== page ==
Nine Songs: Yxng Bane
As an artist, Yxng Bane is drawn to authenticity.
The fast rising rapper and songwriter’s explanation of the songs that inspire him is simple. “That’s why these songs are my favourites, they’re so relatable.”
Bane broke through with his take on Ed Sheeran’s “Shape of You” and the 22-year-old East Londoner is showing no signs of slowing down. Following his shortlisting for the Sound of 2018 longlist, selling out London’s Kentish Town Forum and collaborating with Steel Banglez and MØ on this summer’s “Your Lovin”, the next stage for Bane is the release of his mixtape, HBK.
When we talk about the criteria that proved the deciding factor in his song choices, the answer is a pursuit of realness. Bane, (Larry Kiala to his friends) sums up his approach to his choices when he says “That feeling is still real and applicable to us.” A song won’t work for Bane if its sole purpose is to soundtrack a club night, it needs to tell a story.
Bane’s love of lyricism is replicated in his favourite songs; throughout our conversation he quotes them verbatim. From his formative musical moments of hearing 50 Cent to Giggs bringing UK rap into the mainstream, Bane is constantly on the search for inspiration and kindred spirits, with his admiration for Lil Durk seeing Bane select two of his songs.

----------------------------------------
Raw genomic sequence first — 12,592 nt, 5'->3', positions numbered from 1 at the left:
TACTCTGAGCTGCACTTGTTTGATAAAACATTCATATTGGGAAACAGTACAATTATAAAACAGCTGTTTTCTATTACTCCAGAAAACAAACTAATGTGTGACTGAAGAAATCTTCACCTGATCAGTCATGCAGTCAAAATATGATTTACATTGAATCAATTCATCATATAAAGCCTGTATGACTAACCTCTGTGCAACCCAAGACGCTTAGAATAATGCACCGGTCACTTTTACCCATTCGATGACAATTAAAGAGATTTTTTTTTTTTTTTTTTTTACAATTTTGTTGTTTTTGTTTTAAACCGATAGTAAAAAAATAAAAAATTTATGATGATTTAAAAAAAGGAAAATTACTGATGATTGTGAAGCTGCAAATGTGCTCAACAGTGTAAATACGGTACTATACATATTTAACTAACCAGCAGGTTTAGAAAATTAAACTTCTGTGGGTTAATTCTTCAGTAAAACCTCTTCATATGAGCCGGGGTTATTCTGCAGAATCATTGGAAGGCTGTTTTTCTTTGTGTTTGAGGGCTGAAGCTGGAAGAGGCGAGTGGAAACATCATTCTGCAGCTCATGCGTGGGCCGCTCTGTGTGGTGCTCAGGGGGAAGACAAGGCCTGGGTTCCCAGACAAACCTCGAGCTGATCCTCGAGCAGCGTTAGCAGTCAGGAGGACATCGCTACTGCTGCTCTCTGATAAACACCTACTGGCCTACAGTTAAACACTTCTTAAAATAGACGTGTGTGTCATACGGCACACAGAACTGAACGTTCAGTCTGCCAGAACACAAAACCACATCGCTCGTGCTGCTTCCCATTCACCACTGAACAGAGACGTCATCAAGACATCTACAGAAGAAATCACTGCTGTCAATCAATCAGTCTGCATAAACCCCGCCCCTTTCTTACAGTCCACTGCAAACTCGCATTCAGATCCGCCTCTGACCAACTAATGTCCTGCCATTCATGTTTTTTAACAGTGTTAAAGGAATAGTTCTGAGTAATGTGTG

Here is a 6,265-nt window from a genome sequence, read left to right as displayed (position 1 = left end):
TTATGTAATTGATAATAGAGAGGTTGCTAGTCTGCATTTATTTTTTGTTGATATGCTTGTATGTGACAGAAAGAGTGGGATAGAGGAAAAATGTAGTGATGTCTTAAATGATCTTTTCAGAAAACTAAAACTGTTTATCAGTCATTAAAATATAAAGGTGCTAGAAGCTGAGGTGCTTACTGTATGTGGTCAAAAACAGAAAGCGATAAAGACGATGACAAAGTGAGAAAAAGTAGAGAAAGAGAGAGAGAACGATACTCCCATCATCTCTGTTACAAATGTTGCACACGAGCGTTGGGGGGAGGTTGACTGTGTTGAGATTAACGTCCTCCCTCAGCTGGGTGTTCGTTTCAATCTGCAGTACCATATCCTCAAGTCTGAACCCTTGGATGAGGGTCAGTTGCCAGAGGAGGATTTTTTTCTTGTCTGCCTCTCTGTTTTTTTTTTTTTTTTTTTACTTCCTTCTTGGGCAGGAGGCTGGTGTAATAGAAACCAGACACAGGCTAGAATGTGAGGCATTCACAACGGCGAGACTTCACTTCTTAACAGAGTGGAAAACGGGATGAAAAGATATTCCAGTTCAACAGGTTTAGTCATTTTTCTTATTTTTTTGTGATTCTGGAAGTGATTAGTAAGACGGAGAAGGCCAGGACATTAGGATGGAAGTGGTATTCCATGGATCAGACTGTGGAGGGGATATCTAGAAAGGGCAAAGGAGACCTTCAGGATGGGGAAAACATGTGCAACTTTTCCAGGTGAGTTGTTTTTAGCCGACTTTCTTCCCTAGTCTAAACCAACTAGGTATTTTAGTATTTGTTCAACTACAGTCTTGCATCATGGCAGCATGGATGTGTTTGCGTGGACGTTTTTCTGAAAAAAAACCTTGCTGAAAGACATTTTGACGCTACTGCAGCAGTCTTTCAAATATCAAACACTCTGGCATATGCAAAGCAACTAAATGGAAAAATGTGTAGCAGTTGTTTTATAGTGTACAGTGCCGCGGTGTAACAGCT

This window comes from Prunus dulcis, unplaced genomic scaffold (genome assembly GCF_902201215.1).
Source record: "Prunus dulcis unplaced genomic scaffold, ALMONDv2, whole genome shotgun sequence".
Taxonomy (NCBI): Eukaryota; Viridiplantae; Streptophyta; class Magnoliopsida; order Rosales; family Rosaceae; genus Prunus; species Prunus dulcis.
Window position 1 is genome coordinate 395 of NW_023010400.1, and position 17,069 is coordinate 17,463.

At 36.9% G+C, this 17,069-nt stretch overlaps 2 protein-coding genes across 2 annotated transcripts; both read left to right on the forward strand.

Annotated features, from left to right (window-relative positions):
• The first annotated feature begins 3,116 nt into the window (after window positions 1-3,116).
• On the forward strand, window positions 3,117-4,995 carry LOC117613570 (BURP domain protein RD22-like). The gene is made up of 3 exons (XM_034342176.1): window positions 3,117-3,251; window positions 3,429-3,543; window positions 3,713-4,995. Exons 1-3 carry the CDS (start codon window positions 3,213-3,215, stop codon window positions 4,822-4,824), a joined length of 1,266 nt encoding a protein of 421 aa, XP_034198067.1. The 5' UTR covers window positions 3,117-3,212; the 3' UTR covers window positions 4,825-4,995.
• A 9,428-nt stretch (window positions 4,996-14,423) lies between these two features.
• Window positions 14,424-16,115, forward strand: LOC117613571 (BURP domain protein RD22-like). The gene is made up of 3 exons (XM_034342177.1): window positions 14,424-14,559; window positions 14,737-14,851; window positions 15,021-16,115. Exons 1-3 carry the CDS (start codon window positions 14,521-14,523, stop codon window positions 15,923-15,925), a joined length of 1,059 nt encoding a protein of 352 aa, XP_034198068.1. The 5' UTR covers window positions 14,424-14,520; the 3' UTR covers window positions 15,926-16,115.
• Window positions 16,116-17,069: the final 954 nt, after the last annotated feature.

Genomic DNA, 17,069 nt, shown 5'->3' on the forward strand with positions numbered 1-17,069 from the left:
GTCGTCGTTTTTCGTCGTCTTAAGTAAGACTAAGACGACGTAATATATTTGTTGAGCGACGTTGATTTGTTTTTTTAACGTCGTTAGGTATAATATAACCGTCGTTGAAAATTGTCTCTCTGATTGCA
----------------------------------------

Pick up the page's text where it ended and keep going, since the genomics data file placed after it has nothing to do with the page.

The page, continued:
Ultimately it’s the connection to songs that Bane craves and what he looks to when creating his own sound, words and music.
“When this song came out eight years ago I was in the first year of secondary school. I remember listening to it in my youth on a Sony Ericsson on the way to school. At the time I was with my parents a lot, so my music influences were still heavily based around theirs.
“I would say for people growing up in my generation, when Giggs dropped that banger ‘Talking the Hardest’ it was a very big moment in the UK rap scene. It was a big change and it was the first hardcore rap song that went crazy here in the UK.